Are Canada’s carbon capture plans a ‘pipe dream’?

This article was written by John Woodside and originally publish in Canada’s National Observer on January 20, 2022.

Leading climate scientists and academics are calling on the federal government to abandon a proposed tax credit that gives big polluters a break for investing in carbon capture technology.

The experts say the planned carbon capture utilization and storage (CCUS) tax credit will lock in fossil fuel use and risk ruining Canada’s chances of meeting emission reduction goals.

In a letter signed by more than 400 experts and sent to the federal government’s finance, natural resources and environment departments Wednesday, the group warned a tax credit that incentivizes carbon capture technologies amounts to a major new fossil fuel subsidy — something the federal government has repeatedly promised to phase out.

“When we’re focusing our resources and attention on technologies that are prolonging fossil fuel use, it means we have less resources and less attention to focus on technologies and innovations that will allow us to move away from fossil fuel use,” said Christina Hoicka, an associate professor at the University of Victoria who drafted the letter with a handful of others.

She described the letter as “a really big cross-section of scholars of energy and climate change in Canada,” including “many Canada research chairs, as well as authors of the reports for the Intergovernmental Panel on Climate Change.”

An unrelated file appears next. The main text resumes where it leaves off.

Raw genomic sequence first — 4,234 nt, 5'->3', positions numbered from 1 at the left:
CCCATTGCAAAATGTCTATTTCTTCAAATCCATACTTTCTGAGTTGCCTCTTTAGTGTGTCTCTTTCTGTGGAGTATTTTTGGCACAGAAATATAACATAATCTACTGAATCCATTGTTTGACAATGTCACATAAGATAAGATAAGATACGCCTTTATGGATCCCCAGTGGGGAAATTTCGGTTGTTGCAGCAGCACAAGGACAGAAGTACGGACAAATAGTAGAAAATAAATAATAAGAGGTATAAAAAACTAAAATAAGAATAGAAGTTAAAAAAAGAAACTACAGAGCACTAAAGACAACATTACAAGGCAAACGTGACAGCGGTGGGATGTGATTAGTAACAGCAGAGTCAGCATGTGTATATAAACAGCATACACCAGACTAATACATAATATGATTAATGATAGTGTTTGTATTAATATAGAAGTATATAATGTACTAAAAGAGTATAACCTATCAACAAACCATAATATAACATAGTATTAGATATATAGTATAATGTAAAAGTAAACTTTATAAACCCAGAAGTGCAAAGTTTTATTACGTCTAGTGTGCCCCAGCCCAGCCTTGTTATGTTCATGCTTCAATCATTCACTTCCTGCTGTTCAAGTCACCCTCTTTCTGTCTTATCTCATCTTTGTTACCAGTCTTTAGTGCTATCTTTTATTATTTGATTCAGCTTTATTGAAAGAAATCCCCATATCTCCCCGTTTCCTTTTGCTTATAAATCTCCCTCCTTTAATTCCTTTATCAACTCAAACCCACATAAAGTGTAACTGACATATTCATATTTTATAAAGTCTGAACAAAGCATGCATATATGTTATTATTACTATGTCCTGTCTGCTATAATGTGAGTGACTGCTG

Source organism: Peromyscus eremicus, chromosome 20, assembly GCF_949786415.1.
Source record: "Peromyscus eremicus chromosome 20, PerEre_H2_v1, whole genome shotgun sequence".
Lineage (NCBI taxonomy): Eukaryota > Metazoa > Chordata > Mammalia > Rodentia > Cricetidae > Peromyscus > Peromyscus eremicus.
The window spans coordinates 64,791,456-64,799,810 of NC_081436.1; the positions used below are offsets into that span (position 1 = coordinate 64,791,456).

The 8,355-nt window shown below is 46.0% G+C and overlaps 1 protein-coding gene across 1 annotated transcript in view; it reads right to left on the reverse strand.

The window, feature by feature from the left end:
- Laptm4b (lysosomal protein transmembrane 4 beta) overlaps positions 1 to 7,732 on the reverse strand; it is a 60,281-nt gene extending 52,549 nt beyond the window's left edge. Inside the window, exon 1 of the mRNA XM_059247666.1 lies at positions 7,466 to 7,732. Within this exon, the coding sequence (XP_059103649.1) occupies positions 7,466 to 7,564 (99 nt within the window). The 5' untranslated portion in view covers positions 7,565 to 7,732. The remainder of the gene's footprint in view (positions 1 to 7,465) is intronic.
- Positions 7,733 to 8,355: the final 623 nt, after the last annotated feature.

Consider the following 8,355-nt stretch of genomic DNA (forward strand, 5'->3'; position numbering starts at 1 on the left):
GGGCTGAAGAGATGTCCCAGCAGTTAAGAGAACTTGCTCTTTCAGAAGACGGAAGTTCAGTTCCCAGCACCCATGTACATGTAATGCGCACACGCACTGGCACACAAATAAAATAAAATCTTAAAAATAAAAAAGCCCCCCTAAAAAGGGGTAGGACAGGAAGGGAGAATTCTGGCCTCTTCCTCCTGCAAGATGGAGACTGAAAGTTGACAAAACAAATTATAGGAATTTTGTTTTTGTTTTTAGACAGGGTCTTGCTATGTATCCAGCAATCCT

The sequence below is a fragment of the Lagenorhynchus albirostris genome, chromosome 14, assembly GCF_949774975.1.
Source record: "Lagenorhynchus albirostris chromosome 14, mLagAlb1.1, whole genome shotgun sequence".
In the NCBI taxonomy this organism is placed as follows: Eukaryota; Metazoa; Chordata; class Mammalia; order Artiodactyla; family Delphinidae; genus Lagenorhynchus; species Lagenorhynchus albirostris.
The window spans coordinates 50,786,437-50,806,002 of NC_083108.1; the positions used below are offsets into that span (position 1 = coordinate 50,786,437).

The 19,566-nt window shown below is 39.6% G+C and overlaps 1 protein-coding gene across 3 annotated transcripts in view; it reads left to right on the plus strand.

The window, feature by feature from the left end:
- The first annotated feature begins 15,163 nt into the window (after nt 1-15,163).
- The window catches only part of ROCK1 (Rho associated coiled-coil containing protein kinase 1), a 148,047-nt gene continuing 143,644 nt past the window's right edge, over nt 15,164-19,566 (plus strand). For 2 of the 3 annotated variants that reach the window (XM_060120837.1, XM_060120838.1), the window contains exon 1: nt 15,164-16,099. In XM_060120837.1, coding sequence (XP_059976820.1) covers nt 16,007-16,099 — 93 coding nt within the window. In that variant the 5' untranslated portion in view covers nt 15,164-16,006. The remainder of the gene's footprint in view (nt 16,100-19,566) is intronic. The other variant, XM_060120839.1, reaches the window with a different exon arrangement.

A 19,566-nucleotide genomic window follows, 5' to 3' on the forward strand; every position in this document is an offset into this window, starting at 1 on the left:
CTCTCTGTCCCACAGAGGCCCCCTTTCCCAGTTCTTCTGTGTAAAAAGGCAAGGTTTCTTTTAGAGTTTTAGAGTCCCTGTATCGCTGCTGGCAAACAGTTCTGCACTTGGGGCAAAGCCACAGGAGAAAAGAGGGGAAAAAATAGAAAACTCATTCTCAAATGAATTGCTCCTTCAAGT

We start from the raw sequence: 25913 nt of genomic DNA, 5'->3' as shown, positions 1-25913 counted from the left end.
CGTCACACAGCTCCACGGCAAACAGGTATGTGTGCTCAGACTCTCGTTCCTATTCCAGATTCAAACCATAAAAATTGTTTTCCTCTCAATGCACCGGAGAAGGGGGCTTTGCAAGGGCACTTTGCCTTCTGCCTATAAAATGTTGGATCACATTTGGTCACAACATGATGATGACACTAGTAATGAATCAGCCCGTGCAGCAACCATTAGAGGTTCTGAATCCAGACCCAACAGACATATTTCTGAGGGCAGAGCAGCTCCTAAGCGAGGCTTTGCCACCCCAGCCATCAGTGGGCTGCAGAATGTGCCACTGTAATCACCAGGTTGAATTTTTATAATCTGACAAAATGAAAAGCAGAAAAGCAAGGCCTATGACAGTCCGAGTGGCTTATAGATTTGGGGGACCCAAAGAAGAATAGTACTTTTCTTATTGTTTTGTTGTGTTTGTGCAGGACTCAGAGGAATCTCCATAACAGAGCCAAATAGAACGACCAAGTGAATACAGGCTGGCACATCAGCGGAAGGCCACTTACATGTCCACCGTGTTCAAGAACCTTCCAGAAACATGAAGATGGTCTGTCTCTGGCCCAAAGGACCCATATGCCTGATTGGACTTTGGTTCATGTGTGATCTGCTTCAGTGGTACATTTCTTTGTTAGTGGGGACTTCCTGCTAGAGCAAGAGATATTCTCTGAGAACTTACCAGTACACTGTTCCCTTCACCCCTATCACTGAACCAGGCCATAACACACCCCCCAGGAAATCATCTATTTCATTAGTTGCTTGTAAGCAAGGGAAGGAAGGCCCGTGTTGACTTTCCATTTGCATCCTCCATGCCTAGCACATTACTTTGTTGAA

Carbon capture technology refers to the methods used by companies to trap carbon dioxide released during industrial processes. This prevents it from reaching the atmosphere and contributing to global warming. Some varieties of the technology can capture carbon released when fuel is burned and even suck carbon directly out of the air. Once the carbon dioxide is captured, it can be stored indefinitely underground or transported through pipes for different industrial uses.

In Canada, SaskPower’s coal-fired power plant Boundary Dam installed a generator equipped with carbon capture technology in 2014, initially promising to trap 90 per cent of emissions. Boundary Dam is one of the country’s top emitters, pumping out about five million tonnes of greenhouse gas emissions in 2019. According to the Institute for Energy Economics and Financial Analysis, the plant has consistently failed to meet its promised carbon capture goals. Its plan to capture 90 per cent of emissions was dropped in favour of an easier 65 per cent target, but the facility still fails to regularly meet that, too.

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